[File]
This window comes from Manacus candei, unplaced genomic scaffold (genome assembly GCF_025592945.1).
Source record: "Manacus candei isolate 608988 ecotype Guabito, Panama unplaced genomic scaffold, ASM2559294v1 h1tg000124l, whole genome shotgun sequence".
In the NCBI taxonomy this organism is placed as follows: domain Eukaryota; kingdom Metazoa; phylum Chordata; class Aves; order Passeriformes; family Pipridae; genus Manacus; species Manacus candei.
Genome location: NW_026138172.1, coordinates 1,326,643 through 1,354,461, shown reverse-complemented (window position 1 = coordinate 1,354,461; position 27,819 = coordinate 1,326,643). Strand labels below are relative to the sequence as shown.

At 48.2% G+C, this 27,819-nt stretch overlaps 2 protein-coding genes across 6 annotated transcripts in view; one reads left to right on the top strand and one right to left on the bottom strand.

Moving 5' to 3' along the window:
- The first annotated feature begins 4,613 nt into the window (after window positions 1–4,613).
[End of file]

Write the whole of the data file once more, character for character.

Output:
This window comes from Manacus candei, unplaced genomic scaffold (genome assembly GCF_025592945.1).
Source record: "Manacus candei isolate 608988 ecotype Guabito, Panama unplaced genomic scaffold, ASM2559294v1 h1tg000124l, whole genome shotgun sequence".
In the NCBI taxonomy this organism is placed as follows: domain Eukaryota; kingdom Metazoa; phylum Chordata; class Aves; order Passeriformes; family Pipridae; genus Manacus; species Manacus candei.
Genome location: NW_026138172.1, coordinates 1,326,643 through 1,354,461, shown reverse-complemented (window position 1 = coordinate 1,354,461; position 27,819 = coordinate 1,326,643). Strand labels below are relative to the sequence as shown.

At 48.2% G+C, this 27,819-nt stretch overlaps 2 protein-coding genes across 6 annotated transcripts in view; one reads left to right on the top strand and one right to left on the bottom strand.

Moving 5' to 3' along the window:
- The first annotated feature begins 4,613 nt into the window (after window positions 1–4,613).